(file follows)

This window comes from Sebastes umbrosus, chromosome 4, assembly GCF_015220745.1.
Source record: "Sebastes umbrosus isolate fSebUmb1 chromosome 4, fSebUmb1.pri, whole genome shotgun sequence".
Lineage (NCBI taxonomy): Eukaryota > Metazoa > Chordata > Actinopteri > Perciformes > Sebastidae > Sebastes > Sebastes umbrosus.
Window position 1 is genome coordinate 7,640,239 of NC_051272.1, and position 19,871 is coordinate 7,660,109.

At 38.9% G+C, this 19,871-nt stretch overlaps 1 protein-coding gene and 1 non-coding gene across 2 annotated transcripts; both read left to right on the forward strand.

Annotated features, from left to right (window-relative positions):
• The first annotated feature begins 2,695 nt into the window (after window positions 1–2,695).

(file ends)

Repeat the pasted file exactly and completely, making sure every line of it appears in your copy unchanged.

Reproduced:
This window comes from Sebastes umbrosus, chromosome 4, assembly GCF_015220745.1.
Source record: "Sebastes umbrosus isolate fSebUmb1 chromosome 4, fSebUmb1.pri, whole genome shotgun sequence".
Lineage (NCBI taxonomy): Eukaryota > Metazoa > Chordata > Actinopteri > Perciformes > Sebastidae > Sebastes > Sebastes umbrosus.
Window position 1 is genome coordinate 7,640,239 of NC_051272.1, and position 19,871 is coordinate 7,660,109.

At 38.9% G+C, this 19,871-nt stretch overlaps 1 protein-coding gene and 1 non-coding gene across 2 annotated transcripts; both read left to right on the forward strand.

Annotated features, from left to right (window-relative positions):
• The first annotated feature begins 2,695 nt into the window (after window positions 1–2,695).